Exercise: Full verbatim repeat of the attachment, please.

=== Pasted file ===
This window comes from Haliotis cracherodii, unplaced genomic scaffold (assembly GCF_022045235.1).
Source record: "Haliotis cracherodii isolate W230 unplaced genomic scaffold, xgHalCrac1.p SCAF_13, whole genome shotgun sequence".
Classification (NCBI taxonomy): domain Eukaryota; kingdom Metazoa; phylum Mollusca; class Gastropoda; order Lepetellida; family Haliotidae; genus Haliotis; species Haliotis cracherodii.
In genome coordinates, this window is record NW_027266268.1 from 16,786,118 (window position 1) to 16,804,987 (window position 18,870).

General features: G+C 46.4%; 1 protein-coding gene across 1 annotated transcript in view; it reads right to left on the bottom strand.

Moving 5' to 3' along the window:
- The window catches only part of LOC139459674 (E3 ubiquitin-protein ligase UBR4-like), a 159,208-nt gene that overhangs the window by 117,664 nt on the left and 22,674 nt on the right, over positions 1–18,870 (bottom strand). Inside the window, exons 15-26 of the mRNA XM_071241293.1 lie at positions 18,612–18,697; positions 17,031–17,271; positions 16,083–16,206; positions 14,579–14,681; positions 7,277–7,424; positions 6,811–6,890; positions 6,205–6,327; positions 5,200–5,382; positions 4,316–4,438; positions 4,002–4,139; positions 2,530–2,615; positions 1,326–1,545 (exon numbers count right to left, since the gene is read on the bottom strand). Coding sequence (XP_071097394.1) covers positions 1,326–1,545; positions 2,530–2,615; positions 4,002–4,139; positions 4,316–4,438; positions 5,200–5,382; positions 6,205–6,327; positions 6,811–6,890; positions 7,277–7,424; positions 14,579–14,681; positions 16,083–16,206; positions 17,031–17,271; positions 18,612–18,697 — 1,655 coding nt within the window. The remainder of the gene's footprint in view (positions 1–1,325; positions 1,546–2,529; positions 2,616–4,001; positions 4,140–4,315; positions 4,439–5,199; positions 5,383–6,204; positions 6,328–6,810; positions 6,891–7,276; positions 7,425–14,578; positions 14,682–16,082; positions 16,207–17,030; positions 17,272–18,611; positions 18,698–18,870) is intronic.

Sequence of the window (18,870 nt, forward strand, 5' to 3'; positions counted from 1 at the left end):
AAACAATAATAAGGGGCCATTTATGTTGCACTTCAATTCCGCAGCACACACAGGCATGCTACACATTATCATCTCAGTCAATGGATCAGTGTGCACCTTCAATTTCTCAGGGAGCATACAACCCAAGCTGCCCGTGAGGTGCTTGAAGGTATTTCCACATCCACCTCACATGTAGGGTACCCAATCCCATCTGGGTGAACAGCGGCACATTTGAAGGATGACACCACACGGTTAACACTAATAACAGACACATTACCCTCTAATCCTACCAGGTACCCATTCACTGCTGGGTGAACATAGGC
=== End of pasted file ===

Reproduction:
This window comes from Haliotis cracherodii, unplaced genomic scaffold (assembly GCF_022045235.1).
Source record: "Haliotis cracherodii isolate W230 unplaced genomic scaffold, xgHalCrac1.p SCAF_13, whole genome shotgun sequence".
Classification (NCBI taxonomy): domain Eukaryota; kingdom Metazoa; phylum Mollusca; class Gastropoda; order Lepetellida; family Haliotidae; genus Haliotis; species Haliotis cracherodii.
In genome coordinates, this window is record NW_027266268.1 from 16,786,118 (window position 1) to 16,804,987 (window position 18,870).

General features: G+C 46.4%; 1 protein-coding gene across 1 annotated transcript in view; it reads right to left on the bottom strand.

Moving 5' to 3' along the window:
- The window catches only part of LOC139459674 (E3 ubiquitin-protein ligase UBR4-like), a 159,208-nt gene that overhangs the window by 117,664 nt on the left and 22,674 nt on the right, over positions 1–18,870 (bottom strand). Inside the window, exons 15-26 of the mRNA XM_071241293.1 lie at positions 18,612–18,697; positions 17,031–17,271; positions 16,083–16,206; positions 14,579–14,681; positions 7,277–7,424; positions 6,811–6,890; positions 6,205–6,327; positions 5,200–5,382; positions 4,316–4,438; positions 4,002–4,139; positions 2,530–2,615; positions 1,326–1,545 (exon numbers count right to left, since the gene is read on the bottom strand). Coding sequence (XP_071097394.1) covers positions 1,326–1,545; positions 2,530–2,615; positions 4,002–4,139; positions 4,316–4,438; positions 5,200–5,382; positions 6,205–6,327; positions 6,811–6,890; positions 7,277–7,424; positions 14,579–14,681; positions 16,083–16,206; positions 17,031–17,271; positions 18,612–18,697 — 1,655 coding nt within the window. The remainder of the gene's footprint in view (positions 1–1,325; positions 1,546–2,529; positions 2,616–4,001; positions 4,140–4,315; positions 4,439–5,199; positions 5,383–6,204; positions 6,328–6,810; positions 6,891–7,276; positions 7,425–14,578; positions 14,682–16,082; positions 16,207–17,030; positions 17,272–18,611; positions 18,698–18,870) is intronic.

Sequence of the window (18,870 nt, forward strand, 5' to 3'; positions counted from 1 at the left end):
AAACAATAATAAGGGGCCATTTATGTTGCACTTCAATTCCGCAGCACACACAGGCATGCTACACATTATCATCTCAGTCAATGGATCAGTGTGCACCTTCAATTTCTCAGGGAGCATACAACCCAAGCTGCCCGTGAGGTGCTTGAAGGTATTTCCACATCCACCTCACATGTAGGGTACCCAATCCCATCTGGGTGAACAGCGGCACATTTGAAGGATGACACCACACGGTTAACACTAATAACAGACACATTACCCTCTAATCCTACCAGGTACCCATTCACTGCTGGGTGAACATAGGC